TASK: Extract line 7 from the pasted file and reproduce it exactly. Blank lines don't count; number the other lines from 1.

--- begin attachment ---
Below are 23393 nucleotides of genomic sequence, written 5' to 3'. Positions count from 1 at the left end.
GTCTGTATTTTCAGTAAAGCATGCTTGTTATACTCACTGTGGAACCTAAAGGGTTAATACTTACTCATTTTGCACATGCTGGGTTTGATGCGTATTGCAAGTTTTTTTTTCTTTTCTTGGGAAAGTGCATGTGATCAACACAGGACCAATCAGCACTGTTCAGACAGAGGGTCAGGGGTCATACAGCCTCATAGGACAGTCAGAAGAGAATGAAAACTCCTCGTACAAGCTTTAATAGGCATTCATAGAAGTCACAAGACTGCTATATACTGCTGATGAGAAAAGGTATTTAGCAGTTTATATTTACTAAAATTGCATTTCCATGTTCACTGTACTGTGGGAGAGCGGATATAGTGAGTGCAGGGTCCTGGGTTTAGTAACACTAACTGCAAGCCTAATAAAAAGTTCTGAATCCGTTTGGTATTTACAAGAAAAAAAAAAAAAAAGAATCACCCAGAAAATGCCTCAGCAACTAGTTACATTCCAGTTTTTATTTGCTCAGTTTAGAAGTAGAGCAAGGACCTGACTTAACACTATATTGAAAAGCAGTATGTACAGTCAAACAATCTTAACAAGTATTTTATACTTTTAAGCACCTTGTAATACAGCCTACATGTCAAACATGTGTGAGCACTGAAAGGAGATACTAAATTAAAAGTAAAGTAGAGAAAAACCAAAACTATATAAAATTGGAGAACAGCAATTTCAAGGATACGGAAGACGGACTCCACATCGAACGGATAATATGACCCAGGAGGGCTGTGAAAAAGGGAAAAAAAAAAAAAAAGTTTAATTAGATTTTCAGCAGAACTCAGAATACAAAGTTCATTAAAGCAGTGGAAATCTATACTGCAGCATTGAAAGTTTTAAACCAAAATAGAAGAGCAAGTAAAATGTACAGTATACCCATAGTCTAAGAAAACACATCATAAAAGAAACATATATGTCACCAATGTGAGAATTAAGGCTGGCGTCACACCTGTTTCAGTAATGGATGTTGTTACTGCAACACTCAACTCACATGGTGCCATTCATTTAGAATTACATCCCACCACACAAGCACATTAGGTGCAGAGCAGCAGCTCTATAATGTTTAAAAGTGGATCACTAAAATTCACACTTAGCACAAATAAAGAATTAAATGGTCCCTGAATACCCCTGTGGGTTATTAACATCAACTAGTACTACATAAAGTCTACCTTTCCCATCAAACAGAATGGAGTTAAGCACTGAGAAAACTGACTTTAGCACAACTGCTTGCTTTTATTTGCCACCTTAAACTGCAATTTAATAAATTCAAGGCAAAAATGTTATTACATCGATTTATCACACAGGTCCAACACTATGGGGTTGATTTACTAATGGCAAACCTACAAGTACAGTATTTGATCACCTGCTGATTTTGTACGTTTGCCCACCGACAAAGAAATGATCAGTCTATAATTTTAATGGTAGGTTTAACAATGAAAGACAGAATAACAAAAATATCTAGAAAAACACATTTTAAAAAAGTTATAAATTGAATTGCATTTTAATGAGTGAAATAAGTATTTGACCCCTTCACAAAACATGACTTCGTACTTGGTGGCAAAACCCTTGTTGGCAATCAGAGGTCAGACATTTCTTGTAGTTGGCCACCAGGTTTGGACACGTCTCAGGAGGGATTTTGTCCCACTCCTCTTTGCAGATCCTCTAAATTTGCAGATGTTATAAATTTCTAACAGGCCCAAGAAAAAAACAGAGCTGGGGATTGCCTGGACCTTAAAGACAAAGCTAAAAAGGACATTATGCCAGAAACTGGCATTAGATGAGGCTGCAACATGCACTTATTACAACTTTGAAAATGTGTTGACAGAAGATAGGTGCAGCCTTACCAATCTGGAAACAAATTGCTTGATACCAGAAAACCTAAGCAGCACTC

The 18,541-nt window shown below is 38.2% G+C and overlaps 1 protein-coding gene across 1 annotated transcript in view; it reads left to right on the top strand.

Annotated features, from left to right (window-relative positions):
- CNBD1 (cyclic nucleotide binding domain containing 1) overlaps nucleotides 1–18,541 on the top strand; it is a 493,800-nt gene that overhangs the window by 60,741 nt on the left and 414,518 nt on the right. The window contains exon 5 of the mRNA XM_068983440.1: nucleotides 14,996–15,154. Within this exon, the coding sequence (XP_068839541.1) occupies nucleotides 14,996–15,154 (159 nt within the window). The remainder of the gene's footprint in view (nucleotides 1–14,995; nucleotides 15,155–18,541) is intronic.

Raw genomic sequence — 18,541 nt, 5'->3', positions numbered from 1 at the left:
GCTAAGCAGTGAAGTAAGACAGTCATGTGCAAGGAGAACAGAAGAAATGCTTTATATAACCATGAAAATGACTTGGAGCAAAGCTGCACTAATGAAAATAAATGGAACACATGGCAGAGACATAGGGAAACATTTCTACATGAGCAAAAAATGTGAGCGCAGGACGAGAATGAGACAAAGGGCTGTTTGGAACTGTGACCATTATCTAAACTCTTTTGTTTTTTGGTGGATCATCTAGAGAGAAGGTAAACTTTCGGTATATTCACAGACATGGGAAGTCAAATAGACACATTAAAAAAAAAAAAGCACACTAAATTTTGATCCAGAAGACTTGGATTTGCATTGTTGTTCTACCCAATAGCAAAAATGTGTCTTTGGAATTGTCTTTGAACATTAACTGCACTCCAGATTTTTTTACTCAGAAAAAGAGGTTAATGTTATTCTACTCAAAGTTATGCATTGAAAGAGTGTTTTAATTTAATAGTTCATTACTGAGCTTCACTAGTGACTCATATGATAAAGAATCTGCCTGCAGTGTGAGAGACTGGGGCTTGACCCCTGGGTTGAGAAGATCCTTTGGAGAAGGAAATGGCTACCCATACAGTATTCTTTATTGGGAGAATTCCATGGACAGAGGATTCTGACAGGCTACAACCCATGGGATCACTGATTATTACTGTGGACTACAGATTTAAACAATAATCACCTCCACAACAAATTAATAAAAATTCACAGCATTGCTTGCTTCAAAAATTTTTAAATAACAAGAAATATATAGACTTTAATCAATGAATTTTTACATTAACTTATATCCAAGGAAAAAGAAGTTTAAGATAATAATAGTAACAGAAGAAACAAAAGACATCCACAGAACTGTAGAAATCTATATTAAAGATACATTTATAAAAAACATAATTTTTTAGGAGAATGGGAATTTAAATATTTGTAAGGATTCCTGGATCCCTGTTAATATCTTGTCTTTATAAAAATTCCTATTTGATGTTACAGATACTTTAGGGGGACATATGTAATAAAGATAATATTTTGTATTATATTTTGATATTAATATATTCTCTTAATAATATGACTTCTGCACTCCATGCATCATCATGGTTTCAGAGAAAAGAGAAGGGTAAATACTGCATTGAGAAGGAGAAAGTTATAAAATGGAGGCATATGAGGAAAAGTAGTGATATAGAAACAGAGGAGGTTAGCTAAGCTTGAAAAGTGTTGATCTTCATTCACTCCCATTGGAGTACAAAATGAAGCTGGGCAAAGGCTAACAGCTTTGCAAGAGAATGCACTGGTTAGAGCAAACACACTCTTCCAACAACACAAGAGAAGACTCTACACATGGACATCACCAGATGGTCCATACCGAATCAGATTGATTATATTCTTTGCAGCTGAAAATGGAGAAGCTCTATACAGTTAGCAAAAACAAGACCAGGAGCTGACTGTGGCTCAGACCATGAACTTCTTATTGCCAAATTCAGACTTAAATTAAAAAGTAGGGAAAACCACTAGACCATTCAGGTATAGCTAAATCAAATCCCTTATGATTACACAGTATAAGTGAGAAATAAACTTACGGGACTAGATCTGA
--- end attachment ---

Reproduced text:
GCTAAGCAGTGAAGTAAGACAGTCATGTGCAAGGAGAACAGAAGAAATGCTTTATATAACCATGAAAATGACTTGGAGCAAAGCTGCACTAATGAAAATAAATGGAACACATGGCAGAGACATAGGGAAACATTTCTACATGAGCAAAAAATGTGAGCGCAGGACGAGAATGAGACAAAGGGCTGTTTGGAACTGTGACCATTATCTAAACTCTTTTGTTTTTTGGTGGATCATCTAGAGAGAAGGTAAACTTTCGGTATATTCACAGACATGGGAAGTCAAATAGACACATTAAAAAAAAAAAAGCACACTAAATTTTGATCCAGAAGACTTGGATTTGCATTGTTGTTCTACCCAATAGCAAAAATGTGTCTTTGGAATTGTCTTTGAACATTAACTGCACTCCAGATTTTTTTACTCAGAAAAAGAGGTTAATGTTATTCTACTCAAAGTTATGCATTGAAAGAGTGTTTTAATTTAATAGTTCATTACTGAGCTTCACTAGTGACTCATATGATAAAGAATCTGCCTGCAGTGTGAGAGACTGGGGCTTGACCCCTGGGTTGAGAAGATCCTTTGGAGAAGGAAATGGCTACCCATACAGTATTCTTTATTGGGAGAATTCCATGGACAGAGGATTCTGACAGGCTACAACCCATGGGATCACTGATTATTACTGTGGACTACAGATTTAAACAATAATCACCTCCACAACAAATTAATAAAAATTCACAGCATTGCTTGCTTCAAAAATTTTTAAATAACAAGAAATATATAGACTTTAATCAATGAATTTTTACATTAACTTATATCCAAGGAAAAAGAAGTTTAAGATAATAATAGTAACAGAAGAAACAAAAGACATCCACAGAACTGTAGAAATCTATATTAAAGATACATTTATAAAAAACATAATTTTTTAGGAGAATGGGAATTTAAATATTTGTAAGGATTCCTGGATCCCTGTTAATATCTTGTCTTTATAAAAATTCCTATTTGATGTTACAGATACTTTAGGGGGACATATGTAATAAAGATAATATTTTGTATTATATTTTGATATTAATATATTCTCTTAATAATATGACTTCTGCACTCCATGCATCATCATGGTTTCAGAGAAAAGAGAAGGGTAAATACTGCATTGAGAAGGAGAAAGTTATAAAATGGAGGCATATGAGGAAAAGTAGTGATATAGAAACAGAGGAGGTTAGCTAAGCTTGAAAAGTGTTGATCTTCATTCACTCCCATTGGAGTACAAAATGAAGCTGGGCAAAGGCTAACAGCTTTGCAAGAGAATGCACTGGTTAGAGCAAACACACTCTTCCAACAACACAAGAGAAGACTCTACACATGGACATCACCAGATGGTCCATACCGAATCAGATTGATTATATTCTTTGCAGCTGAAAATGGAGAAGCTCTATACAGTTAGCAAAAACAAGACCAGGAGCTGACTGTGGCTCAGACCATGAACTTCTTATTGCCAAATTCAGACTTAAATTAAAAAGTAGGGAAAACCACTAGACCATTCAGGTATAGCTAAATCAAATCCCTTATGATTACACAGTATAAGTGAGAAATAAACTTACGGGACTAGATCTGA